In addition to providing useful health and wellness information at the conference, the attendees will also be presented with the opportunity to get physical during the live line dance demonstrations by Heart and Soul’s Harriette Coggs Stuckey. The line dance demonstrations has been a huge success for the past three years. Please come dressed to participate. Workout clothes are highly encouraged and recommended.Please register on Eventbrite under “Free Young Women’s Empowerment Foundation (YWE) 5th Annual Women’s Wellness Conference.  Also, please encourage and invite family and friends to register and attend this noteworthy opportunity focused on empowering women to live mentally and physically healthy lives. Space is limited, sign up today.

YWE serves to strengthen the character of young women of high school age in the San Bernardino City region of the Inland Empire in Southern California. Young Women’s Empowerment was founded by CEO Gwendolyn Dowdy- Rodgers. The mission of our program is to empower these young women to achieve at their highest potential, particularly in education, and to instill in them a commitment to return to their community as leaders and mentors.

The Young Women’s Empowerment Foundation (YWE) is dedicated to strengthening the self-esteem, character, integrity and capacity of young women ages 12-21 so that they may achieve their highest potential. YWE accomplishes its purpose through strategic partnerships with other organizations. YWE is guided by ethics and principles which exhibit respect for cultural diversity.

All inquiries, pre-register individual or groups, please email Tiffany James at ywefoundation@gmail.com.

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Kenya Brings in World’s Toughest Plastic Bag Ban: Four Years’ Jail Or $40,000 Fine

Producing, selling and using plastic bags becomes illegal as officials say they want to target manufacturers and sellers first

NATIONAL- Kenyans producing, selling or even using plastic bags will risk imprisonment of up to four years or fines of $40,000 from Monday, as the world’s toughest law aimed at reducing plastic pollution came into effect.

The East African nation joins more than 40 other countries that have banned, partly banned or taxed single use plastic bags, including China, France, Rwanda, and Italy.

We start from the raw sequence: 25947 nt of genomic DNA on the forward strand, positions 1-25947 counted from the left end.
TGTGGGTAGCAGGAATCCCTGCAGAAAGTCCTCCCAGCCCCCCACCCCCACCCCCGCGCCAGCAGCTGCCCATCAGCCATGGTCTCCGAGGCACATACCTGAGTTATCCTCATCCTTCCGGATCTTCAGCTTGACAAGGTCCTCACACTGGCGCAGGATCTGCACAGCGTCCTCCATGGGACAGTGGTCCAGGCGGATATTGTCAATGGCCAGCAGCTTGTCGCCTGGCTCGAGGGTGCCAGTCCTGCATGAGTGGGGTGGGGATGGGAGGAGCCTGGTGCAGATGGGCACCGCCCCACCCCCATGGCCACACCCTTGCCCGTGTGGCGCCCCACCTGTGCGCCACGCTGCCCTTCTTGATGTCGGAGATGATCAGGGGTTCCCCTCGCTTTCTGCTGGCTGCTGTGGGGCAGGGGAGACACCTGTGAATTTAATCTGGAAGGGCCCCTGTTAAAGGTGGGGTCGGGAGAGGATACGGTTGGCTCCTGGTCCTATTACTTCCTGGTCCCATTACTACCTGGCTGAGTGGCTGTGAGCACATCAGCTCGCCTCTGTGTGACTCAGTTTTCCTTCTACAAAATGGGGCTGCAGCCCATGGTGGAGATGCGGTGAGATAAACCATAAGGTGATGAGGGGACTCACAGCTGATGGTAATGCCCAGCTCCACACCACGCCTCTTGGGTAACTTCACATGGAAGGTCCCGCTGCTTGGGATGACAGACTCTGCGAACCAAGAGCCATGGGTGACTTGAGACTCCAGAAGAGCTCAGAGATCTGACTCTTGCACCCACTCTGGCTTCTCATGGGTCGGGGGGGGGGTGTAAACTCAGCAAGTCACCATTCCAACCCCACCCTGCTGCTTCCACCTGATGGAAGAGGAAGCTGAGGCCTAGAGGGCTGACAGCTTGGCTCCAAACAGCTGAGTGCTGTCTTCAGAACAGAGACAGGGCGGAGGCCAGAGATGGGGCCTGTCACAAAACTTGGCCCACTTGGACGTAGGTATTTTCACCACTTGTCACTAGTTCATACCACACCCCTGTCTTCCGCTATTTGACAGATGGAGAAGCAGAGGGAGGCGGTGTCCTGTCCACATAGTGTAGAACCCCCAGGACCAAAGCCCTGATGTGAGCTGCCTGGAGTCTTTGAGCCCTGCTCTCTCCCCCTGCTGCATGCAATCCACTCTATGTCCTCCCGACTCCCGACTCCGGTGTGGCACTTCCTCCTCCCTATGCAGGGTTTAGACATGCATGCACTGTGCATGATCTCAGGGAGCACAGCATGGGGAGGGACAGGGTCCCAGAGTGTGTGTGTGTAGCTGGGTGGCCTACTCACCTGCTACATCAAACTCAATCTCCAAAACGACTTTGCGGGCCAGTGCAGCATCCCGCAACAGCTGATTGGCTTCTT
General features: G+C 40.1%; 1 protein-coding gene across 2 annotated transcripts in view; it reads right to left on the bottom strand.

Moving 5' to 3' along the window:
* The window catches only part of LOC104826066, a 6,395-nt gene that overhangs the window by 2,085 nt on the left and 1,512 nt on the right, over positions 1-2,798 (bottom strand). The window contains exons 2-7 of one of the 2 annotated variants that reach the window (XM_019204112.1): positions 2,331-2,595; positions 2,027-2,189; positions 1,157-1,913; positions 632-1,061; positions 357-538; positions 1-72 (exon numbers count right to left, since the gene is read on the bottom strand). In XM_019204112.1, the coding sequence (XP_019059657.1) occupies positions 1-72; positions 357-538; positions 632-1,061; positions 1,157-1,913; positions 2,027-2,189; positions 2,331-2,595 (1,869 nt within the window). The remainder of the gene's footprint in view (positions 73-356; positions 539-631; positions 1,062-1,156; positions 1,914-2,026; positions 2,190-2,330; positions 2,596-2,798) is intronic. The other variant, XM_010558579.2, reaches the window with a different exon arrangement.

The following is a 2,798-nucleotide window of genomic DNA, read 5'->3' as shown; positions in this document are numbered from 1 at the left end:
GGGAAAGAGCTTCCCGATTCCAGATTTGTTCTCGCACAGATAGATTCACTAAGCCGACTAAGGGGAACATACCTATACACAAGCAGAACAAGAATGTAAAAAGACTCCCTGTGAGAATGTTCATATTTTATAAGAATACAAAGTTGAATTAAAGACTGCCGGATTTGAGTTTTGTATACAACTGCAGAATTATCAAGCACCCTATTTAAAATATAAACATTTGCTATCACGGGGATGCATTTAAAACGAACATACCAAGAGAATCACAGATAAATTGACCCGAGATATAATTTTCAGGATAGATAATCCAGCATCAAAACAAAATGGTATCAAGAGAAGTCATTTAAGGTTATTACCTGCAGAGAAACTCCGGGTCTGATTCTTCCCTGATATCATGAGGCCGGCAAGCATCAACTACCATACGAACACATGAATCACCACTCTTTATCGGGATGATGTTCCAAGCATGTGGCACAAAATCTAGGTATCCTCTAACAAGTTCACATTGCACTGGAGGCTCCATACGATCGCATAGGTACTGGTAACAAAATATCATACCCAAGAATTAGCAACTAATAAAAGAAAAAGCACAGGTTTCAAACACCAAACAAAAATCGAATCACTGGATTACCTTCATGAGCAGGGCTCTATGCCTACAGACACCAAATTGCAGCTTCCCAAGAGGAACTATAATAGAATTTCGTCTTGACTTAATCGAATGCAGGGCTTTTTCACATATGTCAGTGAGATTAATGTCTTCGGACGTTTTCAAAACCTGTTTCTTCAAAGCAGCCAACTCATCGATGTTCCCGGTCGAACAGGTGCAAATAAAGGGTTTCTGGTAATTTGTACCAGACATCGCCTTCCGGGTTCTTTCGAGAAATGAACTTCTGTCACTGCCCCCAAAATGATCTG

Many bags drift into the ocean, strangling turtles, suffocating seabirds and filling the stomachs of dolphins and whales with waste until they die of starvation. 

“If we continue like this, by 2050, we will have more plastic in the ocean than fish,” said Habib El-Habr, an expert on marine litter working with the UN environment programme in Kenya.

Plastic bags, which El-Habr says take between 500 to 1,000 years to break down, also enter the human food chain through fish and other animals. In Nairobi’s slaughterhouses, some cows destined for human consumption had 20 bags removed from their stomachs.

“This is something we didn’t get 10 years ago but now it’s almost on a daily basis,” said county vet Mbuthi Kinyanjui as he watched men in bloodied white uniforms scoop sodden plastic bags from the stomachs of cow carcasses.

Kenya’s law allows police to go after anyone even carrying a plastic bag. But Judy Wakhungu, Kenya’s environment minister, said enforcement would initially be directed at manufacturers and suppliers. 

It took Kenya three attempts over 10 years to finally pass the ban, and not everyone is a fan. 

Samuel Matonda, spokesman for the Kenya Association of Manufacturers, said it would cost 60,000 jobs and force 176 manufacturers to close. Kenya is a major exporter of plastic bags to the region. 

“The knock-on effects will be very severe,” Matonda said. “It will even affect the women who sell vegetables in the market – how will their customers carry their shopping home?” 

Big Kenyan supermarket chains like France’s Carrefour and Nakumatt have already started offering customers cloth bags as alternatives.